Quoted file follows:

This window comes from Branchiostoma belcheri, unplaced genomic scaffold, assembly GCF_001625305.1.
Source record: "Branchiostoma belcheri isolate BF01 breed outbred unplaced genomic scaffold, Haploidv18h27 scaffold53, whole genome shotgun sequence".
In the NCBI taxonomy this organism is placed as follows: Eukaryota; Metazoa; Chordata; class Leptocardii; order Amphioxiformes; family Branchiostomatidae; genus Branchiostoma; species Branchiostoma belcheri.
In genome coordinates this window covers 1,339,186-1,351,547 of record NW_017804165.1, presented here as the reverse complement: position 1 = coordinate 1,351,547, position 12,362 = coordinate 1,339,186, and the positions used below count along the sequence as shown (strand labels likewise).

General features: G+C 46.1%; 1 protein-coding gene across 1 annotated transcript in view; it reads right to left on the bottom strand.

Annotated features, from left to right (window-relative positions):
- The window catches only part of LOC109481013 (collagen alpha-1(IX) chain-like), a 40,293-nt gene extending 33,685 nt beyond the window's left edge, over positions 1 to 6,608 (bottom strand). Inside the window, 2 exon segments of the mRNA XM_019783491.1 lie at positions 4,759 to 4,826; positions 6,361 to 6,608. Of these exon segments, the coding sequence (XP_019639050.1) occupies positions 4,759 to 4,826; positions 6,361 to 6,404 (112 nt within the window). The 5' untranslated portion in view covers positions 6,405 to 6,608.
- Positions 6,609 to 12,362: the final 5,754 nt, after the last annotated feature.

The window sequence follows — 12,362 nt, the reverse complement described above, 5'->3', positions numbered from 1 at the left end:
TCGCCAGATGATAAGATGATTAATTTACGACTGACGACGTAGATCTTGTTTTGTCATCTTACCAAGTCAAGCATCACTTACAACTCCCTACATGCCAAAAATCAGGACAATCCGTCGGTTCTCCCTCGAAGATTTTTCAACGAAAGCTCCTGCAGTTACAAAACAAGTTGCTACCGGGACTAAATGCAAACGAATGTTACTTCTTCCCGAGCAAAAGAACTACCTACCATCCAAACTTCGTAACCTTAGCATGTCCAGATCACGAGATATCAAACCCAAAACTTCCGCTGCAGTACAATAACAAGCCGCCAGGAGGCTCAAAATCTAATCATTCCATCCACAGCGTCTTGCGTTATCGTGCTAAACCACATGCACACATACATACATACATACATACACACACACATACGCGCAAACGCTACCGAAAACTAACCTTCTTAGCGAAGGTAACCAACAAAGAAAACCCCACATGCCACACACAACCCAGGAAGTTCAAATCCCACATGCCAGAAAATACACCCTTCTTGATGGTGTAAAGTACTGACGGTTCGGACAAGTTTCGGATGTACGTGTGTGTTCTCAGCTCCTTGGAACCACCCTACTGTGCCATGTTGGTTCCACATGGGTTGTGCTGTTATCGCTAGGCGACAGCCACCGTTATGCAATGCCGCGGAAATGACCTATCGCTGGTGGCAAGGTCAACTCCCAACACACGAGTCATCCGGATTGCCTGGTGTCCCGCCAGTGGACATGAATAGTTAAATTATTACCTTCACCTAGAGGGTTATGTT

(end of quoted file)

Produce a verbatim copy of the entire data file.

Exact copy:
This window comes from Branchiostoma belcheri, unplaced genomic scaffold, assembly GCF_001625305.1.
Source record: "Branchiostoma belcheri isolate BF01 breed outbred unplaced genomic scaffold, Haploidv18h27 scaffold53, whole genome shotgun sequence".
In the NCBI taxonomy this organism is placed as follows: Eukaryota; Metazoa; Chordata; class Leptocardii; order Amphioxiformes; family Branchiostomatidae; genus Branchiostoma; species Branchiostoma belcheri.
In genome coordinates this window covers 1,339,186-1,351,547 of record NW_017804165.1, presented here as the reverse complement: position 1 = coordinate 1,351,547, position 12,362 = coordinate 1,339,186, and the positions used below count along the sequence as shown (strand labels likewise).

General features: G+C 46.1%; 1 protein-coding gene across 1 annotated transcript in view; it reads right to left on the bottom strand.

Annotated features, from left to right (window-relative positions):
- The window catches only part of LOC109481013 (collagen alpha-1(IX) chain-like), a 40,293-nt gene extending 33,685 nt beyond the window's left edge, over positions 1 to 6,608 (bottom strand). Inside the window, 2 exon segments of the mRNA XM_019783491.1 lie at positions 4,759 to 4,826; positions 6,361 to 6,608. Of these exon segments, the coding sequence (XP_019639050.1) occupies positions 4,759 to 4,826; positions 6,361 to 6,404 (112 nt within the window). The 5' untranslated portion in view covers positions 6,405 to 6,608.
- Positions 6,609 to 12,362: the final 5,754 nt, after the last annotated feature.

The window sequence follows — 12,362 nt, the reverse complement described above, 5'->3', positions numbered from 1 at the left end:
TCGCCAGATGATAAGATGATTAATTTACGACTGACGACGTAGATCTTGTTTTGTCATCTTACCAAGTCAAGCATCACTTACAACTCCCTACATGCCAAAAATCAGGACAATCCGTCGGTTCTCCCTCGAAGATTTTTCAACGAAAGCTCCTGCAGTTACAAAACAAGTTGCTACCGGGACTAAATGCAAACGAATGTTACTTCTTCCCGAGCAAAAGAACTACCTACCATCCAAACTTCGTAACCTTAGCATGTCCAGATCACGAGATATCAAACCCAAAACTTCCGCTGCAGTACAATAACAAGCCGCCAGGAGGCTCAAAATCTAATCATTCCATCCACAGCGTCTTGCGTTATCGTGCTAAACCACATGCACACATACATACATACATACATACACACACACATACGCGCAAACGCTACCGAAAACTAACCTTCTTAGCGAAGGTAACCAACAAAGAAAACCCCACATGCCACACACAACCCAGGAAGTTCAAATCCCACATGCCAGAAAATACACCCTTCTTGATGGTGTAAAGTACTGACGGTTCGGACAAGTTTCGGATGTACGTGTGTGTTCTCAGCTCCTTGGAACCACCCTACTGTGCCATGTTGGTTCCACATGGGTTGTGCTGTTATCGCTAGGCGACAGCCACCGTTATGCAATGCCGCGGAAATGACCTATCGCTGGTGGCAAGGTCAACTCCCAACACACGAGTCATCCGGATTGCCTGGTGTCCCGCCAGTGGACATGAATAGTTAAATTATTACCTTCACCTAGAGGGTTATGTT